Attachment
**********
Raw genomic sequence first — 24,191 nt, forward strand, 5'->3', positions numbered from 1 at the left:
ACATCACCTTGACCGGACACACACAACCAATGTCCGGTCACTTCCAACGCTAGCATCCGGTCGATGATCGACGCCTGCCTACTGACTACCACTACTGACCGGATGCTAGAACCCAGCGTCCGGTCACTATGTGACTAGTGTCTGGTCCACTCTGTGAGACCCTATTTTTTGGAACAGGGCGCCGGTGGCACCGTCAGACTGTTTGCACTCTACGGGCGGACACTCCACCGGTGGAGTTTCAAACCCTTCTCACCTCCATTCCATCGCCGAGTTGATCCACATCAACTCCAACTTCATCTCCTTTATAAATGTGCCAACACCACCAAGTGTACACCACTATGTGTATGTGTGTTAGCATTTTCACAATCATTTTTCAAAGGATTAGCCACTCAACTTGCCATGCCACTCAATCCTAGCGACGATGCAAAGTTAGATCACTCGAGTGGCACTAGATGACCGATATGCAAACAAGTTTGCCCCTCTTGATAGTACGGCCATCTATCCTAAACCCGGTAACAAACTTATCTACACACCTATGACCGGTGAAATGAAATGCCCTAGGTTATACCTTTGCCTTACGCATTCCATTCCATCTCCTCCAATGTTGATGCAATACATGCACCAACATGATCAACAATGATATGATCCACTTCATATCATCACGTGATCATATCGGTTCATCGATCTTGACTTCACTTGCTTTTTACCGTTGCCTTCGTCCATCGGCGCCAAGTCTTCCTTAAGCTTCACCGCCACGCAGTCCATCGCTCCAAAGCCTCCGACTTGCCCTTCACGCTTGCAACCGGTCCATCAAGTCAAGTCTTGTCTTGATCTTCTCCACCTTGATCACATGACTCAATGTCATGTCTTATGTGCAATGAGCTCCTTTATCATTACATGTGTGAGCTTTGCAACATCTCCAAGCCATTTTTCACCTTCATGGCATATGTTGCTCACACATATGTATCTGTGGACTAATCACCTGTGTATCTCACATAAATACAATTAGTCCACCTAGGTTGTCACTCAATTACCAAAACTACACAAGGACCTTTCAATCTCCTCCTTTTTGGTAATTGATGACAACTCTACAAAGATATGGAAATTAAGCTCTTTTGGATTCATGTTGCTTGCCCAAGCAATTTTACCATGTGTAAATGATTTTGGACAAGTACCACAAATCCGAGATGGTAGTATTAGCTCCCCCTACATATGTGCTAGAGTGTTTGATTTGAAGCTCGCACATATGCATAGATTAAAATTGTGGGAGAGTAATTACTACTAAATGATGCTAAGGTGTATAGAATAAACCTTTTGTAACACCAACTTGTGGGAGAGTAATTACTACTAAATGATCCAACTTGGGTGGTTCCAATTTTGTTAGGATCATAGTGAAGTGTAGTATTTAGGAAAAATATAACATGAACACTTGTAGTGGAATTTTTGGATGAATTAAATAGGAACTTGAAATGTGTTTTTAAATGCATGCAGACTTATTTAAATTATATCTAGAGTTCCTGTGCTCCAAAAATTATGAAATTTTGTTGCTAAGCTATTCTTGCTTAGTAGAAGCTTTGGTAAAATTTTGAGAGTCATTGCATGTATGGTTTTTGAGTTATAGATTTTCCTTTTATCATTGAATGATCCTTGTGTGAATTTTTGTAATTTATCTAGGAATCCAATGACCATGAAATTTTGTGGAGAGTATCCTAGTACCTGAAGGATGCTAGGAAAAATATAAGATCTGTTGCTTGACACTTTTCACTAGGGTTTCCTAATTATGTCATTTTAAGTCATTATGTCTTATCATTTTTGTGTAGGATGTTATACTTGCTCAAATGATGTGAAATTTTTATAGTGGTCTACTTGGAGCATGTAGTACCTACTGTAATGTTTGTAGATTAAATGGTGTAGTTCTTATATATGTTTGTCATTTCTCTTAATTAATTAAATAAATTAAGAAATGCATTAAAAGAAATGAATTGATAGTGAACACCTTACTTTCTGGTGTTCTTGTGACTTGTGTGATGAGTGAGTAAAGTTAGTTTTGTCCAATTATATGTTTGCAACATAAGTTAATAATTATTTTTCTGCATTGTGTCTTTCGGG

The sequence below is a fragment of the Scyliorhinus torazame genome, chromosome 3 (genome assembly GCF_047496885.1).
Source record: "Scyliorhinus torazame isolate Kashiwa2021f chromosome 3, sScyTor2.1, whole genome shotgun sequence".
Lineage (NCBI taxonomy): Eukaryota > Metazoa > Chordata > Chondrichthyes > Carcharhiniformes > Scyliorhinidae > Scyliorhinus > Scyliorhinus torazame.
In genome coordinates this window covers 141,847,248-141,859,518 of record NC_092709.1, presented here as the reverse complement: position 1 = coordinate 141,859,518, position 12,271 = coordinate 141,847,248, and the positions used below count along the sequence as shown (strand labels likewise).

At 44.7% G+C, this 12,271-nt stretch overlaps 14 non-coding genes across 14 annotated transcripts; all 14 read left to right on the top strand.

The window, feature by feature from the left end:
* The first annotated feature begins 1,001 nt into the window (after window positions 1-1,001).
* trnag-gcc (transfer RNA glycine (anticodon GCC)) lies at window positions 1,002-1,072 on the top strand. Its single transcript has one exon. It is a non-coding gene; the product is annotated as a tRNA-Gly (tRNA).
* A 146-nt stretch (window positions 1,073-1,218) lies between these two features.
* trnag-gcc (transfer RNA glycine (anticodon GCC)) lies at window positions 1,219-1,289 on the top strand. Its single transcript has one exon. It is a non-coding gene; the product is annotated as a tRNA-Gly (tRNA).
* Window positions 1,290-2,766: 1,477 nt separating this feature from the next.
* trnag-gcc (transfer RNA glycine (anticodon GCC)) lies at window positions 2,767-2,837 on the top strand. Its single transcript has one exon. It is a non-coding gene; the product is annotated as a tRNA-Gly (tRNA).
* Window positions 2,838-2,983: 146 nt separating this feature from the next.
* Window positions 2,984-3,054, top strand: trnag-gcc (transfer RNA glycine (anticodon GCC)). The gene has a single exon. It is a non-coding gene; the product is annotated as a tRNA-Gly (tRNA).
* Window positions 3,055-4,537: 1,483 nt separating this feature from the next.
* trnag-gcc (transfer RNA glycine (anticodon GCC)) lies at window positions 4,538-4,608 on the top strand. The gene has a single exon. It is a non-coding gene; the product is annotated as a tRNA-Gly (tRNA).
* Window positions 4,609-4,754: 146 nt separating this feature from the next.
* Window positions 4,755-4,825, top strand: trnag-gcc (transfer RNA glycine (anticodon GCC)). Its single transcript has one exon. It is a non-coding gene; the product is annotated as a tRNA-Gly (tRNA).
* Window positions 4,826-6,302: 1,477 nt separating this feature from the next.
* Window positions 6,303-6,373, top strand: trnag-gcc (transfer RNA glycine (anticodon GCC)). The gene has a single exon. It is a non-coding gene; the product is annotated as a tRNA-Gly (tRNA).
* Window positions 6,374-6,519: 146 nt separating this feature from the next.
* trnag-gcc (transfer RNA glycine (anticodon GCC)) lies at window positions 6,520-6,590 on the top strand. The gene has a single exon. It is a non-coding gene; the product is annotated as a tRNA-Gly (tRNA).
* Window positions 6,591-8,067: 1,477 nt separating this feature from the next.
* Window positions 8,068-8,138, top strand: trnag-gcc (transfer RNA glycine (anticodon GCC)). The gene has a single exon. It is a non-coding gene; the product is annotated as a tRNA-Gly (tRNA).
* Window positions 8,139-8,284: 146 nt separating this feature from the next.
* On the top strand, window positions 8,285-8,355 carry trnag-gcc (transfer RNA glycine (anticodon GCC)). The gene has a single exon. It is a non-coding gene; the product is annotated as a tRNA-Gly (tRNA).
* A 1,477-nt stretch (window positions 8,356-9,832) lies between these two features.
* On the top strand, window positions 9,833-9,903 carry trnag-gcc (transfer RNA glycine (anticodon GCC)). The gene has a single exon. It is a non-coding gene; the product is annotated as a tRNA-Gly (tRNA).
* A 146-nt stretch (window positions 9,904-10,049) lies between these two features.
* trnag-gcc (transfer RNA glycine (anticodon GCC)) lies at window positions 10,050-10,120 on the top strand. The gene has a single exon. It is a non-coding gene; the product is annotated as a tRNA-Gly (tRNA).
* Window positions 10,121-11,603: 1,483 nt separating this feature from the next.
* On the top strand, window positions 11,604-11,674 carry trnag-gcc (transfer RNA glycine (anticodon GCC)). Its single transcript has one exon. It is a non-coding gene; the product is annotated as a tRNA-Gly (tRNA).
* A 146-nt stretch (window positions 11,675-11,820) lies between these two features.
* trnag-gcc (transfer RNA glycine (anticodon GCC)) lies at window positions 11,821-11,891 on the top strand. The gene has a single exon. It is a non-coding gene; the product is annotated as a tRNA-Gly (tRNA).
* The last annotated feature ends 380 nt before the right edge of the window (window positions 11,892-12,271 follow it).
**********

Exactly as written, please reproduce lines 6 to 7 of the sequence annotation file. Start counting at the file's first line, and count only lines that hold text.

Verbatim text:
In genome coordinates this window covers 141,847,248-141,859,518 of record NC_092709.1, presented here as the reverse complement: position 1 = coordinate 141,859,518, position 12,271 = coordinate 141,847,248, and the positions used below count along the sequence as shown (strand labels likewise).

At 44.7% G+C, this 12,271-nt stretch overlaps 14 non-coding genes across 14 annotated transcripts; all 14 read left to right on the top strand.